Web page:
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    $\begingroup$ Isn't it peculiar how a seemingly arbitrary choice of regularization leads to interesting relations among common period numbers? I can never tell if this is deep or merely luck. $\endgroup$ – user1504 May 20 '17 at 0:20
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I am aware of two books on quantum field theory written by and for mathematicians:

Quantum Field Theory: A tourist guide for mathematicians (Gerald Folland, 2008)

Quantum Field Theory for Mathematicians (R. Ticciati, 1999)

The most profitable mathematical developments have been in the context of topological quantum field theory and more specifically conformal field theories, because of their finite-dimensional space. Some open problems in mathematical two-dimensional conformal field theory are listed by Yi-Zhi Huang (2000). One area of mathematics that apparently has nothing to do with QFT but which has benefited greatly from QFT techniques is knot theory (see String theory and Math: Why this marriage may last).

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    $\begingroup$ I've seen these books, and they seem be attempts to explain what quantum field theories are, but they seem to assume that their readers are already motivated to learn this topic. I'm looking for precisely that motivation (within mathematics as opposed to physics; I'm sure there is plenty of important physics here, but I'm not really interested in physics per se). $\endgroup$ – Sarah Nov 25 '16 at 19:45
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    $\begingroup$ In other words, I'm looking for something like: "<Mathematician X> used QFT in <Paper Y> to prove <Pre-existing Conjecture that has nothing to do with QFT>." $\endgroup$ – Sarah Nov 25 '16 at 19:48
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    $\begingroup$ Can you spell out these applications of TQFT's? $\endgroup$ – Sarah Nov 25 '16 at 19:50
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    $\begingroup$ @ToddTrimble: I'm reacting to the final paragraph, where Carlo says that TQFT has been the most profitable from a mathematical standpoint. $\endgroup$ – Sarah Nov 25 '16 at 19:52
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    $\begingroup$ @AbdelmalekAbdesselam --- the energy-momentum tensor of a TQFT vanishes, because the action does not depend on the metric so the variation of the action with respect to the metric is zero. So energy and momentum are both identically zero in a TQFT. $\endgroup$ – Carlo Beenakker Nov 26 '16 at 21:10
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I'm not really sure that I totally got your question, so if I'm out of topic please forgive me. Since actually QFT is a rooted and mainstream theory that has been in the game for more than 50 years, a big part of the Mathematical Physics of the last 50 years is in some sort of sense originated from applications or needs coming from QFT. Moreover if I can add a personal opinion Theoretical Physics and Mathematical Physics worked quite well togheter during this time.

Atiyah and Witten works were of course cited. If you want some other example in addition to Atiyah's work I would say that most of the work of Alain Connes on non-commutative geometry, is in fact motivated from the need of combining QFT and Gravity as he concisely explains here. Moreover a lot of Quantum Algebra is originated from needs coming from QFT. I'm not sure how much of the work of Jimbo was motivated by QFT on his article anyway surely a lot of developments of Quantum Groups are. You might want to have a look at the works of Majid. Last but not least one of the most important Quantum Field Theories is Yang Mills theories and there's still a Clay prize on the foundations of it, so I guess someone is thinking is wortwhile studying these theories from a mathematical point of view.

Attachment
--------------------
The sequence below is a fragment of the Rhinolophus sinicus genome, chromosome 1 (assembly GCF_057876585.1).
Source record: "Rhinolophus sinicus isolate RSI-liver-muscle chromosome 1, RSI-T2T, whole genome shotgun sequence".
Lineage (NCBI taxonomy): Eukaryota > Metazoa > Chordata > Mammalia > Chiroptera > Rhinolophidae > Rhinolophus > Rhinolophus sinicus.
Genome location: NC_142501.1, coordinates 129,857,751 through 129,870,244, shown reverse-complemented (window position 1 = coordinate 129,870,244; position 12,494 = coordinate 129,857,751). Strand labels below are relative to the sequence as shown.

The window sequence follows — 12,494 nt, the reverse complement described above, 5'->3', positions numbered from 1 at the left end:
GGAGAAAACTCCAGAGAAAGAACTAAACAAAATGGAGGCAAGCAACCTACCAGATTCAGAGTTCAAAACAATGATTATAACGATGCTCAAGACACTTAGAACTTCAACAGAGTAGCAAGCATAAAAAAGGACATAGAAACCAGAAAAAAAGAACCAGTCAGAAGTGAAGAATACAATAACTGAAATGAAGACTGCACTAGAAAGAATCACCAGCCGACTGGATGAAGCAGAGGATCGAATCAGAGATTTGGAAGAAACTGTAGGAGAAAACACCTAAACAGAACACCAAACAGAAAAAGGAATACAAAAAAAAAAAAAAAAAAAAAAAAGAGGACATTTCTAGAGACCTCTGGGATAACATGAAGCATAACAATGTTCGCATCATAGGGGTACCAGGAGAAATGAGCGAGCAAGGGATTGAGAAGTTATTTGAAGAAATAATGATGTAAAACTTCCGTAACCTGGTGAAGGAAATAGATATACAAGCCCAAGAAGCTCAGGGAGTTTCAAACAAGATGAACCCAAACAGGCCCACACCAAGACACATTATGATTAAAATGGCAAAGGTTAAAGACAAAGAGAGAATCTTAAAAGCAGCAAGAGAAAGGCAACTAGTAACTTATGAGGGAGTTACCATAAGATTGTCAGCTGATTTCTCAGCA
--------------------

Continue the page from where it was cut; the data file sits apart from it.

I will stay conservative and I won't quote others examples because as I said since QFT has ruled physics for more than 50 years really a lot of Mathematical Physics is rooted and motivated by it. The fact that the term "Quantum Field Theory" is not always appearing in the abstracts or in the text should not mislead you.

Anyway as I said before I'm not sure this was really your question since the answer is really generic. If you want a more specific answer just write in the comments.

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Gromov-Witten theory and DT theory have a lot of these sorts of results. For a sample, you may have a look at:

https://arxiv.org/abs/math/0312059

https://arxiv.org/pdf/math/0405204.pdf

https://arxiv.org/abs/1404.6698

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Abstract of "Graph Grammars, Insertion Lie Algebras, and Quantum Field Theory" by Marcolli and Port:

Graph grammars extend the theory of formal languages in order to model distributed parallelism in theoretical computer science. We show here that to certain classes of context-free and context-sensitive graph grammars one can associate a Lie algebra, whose structure is reminiscent of the insertion Lie algebras of quantum field theory. We also show that the Feynman graphs of quantum field theories are graph languages generated by a theory dependent graph grammar.